We develop a theoretical framework to investigate the impact of patent policies and emission taxes on green innovation that reduces the emission output ratio, and on the emission level. In the absence of green consumers, the introduction of patents results in a paradox whereby increasing emission tax beyond a certain threshold leads to a discrete increase in the emission level, which may be avoided by reducing the patenting cost. In the presence of green consumers, this paradox is restricted to an intermediate range of tax rates, and at sufficiently high tax rates, reducing the patenting cost may increase the emission level. Also, higher emission taxes increase green investment only if the fraction of green consumers is sufficiently small, and the magnitude of this effect decreases as this fraction increases.Moreover, a stricter patentability requirement is only effective at reducing emissions if the fraction of green consumers is sufficiently small.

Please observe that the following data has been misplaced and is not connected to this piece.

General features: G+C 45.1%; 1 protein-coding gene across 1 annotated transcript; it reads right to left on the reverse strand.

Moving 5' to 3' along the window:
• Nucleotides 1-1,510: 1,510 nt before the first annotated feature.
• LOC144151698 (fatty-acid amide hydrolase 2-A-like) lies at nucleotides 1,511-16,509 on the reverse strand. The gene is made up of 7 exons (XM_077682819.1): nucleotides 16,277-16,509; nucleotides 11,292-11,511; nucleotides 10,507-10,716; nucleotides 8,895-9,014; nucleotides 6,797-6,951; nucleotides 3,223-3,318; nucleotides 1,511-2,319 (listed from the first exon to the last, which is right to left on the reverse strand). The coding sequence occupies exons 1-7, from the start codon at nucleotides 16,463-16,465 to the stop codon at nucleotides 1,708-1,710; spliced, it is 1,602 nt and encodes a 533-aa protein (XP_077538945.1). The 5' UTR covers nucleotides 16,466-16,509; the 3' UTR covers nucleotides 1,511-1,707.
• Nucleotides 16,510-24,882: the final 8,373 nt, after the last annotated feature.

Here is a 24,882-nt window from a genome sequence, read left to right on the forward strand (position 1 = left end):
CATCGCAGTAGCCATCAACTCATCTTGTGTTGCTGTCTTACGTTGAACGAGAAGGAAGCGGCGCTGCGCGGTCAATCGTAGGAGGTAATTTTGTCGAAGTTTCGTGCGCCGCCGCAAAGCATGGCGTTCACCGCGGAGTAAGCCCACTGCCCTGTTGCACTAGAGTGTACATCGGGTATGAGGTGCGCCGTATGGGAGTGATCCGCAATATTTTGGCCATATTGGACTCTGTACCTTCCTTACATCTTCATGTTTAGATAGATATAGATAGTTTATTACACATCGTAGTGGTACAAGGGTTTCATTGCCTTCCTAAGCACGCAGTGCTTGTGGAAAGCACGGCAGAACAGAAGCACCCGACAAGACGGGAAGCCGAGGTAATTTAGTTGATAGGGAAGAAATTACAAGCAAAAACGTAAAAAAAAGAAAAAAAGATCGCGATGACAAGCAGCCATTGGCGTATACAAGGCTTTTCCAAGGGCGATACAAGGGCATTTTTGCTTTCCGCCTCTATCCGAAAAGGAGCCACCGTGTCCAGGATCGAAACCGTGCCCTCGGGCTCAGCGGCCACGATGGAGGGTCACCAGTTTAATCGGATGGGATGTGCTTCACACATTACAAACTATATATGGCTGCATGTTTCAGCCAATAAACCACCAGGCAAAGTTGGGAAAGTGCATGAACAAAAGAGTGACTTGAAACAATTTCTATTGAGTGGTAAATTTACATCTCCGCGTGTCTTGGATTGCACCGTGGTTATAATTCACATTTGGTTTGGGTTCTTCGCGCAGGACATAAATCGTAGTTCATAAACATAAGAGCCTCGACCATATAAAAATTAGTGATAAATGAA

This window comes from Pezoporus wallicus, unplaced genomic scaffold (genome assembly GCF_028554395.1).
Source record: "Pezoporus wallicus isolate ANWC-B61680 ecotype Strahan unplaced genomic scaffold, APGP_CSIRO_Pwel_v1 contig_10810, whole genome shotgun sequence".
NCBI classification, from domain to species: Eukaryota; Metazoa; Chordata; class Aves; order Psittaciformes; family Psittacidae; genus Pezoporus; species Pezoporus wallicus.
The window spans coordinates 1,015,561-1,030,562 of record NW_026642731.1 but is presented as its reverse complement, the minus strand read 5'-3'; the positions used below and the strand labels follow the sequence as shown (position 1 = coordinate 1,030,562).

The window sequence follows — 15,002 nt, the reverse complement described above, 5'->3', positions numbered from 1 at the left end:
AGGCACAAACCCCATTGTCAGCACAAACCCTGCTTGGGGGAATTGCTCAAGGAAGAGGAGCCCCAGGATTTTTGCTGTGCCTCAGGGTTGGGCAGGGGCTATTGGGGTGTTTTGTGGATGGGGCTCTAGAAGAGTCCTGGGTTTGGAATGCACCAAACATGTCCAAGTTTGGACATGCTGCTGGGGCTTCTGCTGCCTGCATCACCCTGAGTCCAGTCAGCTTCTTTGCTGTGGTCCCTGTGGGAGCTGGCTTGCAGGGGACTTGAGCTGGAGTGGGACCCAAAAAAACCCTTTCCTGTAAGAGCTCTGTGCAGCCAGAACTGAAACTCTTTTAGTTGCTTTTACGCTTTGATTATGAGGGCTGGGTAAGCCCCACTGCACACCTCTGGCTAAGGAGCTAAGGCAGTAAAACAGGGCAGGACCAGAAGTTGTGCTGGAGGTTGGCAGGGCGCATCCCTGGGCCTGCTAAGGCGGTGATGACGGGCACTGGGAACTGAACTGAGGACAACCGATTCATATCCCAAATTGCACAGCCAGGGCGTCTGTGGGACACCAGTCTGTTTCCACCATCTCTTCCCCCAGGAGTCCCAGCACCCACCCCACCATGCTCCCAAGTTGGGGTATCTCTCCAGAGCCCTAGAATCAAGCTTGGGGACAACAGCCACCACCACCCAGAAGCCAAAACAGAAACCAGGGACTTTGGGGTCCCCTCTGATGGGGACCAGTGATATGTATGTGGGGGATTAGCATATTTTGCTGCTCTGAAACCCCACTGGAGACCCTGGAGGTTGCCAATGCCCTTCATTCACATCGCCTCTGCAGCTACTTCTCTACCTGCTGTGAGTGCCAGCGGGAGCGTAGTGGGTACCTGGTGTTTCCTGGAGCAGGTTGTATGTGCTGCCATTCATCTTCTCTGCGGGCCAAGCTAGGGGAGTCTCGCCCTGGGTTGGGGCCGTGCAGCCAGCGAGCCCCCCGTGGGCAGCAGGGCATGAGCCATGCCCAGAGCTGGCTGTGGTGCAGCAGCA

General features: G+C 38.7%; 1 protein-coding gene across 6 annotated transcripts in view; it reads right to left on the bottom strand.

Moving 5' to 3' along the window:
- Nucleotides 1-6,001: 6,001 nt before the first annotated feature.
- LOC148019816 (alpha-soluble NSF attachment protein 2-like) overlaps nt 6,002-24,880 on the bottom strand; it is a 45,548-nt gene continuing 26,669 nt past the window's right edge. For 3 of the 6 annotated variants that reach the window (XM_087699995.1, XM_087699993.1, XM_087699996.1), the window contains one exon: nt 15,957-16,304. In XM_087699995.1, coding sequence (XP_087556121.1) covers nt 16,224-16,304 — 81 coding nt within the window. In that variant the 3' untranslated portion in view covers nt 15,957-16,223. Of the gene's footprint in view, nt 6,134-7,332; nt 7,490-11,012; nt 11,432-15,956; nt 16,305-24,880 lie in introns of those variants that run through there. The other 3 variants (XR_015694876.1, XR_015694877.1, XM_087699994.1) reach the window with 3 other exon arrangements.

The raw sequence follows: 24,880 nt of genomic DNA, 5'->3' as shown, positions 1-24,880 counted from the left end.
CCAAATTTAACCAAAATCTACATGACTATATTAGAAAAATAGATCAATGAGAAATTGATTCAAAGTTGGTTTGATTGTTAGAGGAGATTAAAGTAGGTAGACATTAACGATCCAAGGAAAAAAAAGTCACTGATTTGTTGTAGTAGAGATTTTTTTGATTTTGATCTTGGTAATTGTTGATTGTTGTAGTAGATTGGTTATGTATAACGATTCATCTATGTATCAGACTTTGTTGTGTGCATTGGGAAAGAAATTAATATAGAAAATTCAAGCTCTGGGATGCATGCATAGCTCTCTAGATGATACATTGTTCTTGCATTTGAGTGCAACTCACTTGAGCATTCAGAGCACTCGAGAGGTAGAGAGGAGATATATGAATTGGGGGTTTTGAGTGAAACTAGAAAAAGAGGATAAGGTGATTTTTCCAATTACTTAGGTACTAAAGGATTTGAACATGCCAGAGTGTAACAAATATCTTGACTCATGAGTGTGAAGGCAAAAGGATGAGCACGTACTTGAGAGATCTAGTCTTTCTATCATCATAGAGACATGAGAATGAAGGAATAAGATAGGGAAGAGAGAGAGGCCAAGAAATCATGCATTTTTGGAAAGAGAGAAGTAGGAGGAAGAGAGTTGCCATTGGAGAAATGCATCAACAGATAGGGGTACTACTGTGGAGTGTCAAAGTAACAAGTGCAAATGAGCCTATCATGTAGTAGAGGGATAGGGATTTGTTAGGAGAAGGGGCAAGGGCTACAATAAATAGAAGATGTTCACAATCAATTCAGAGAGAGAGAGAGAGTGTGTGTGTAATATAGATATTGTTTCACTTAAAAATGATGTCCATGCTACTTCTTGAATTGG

|Name||CentER Discussion Paper|
- clean technologies
- environmentally friendly consumers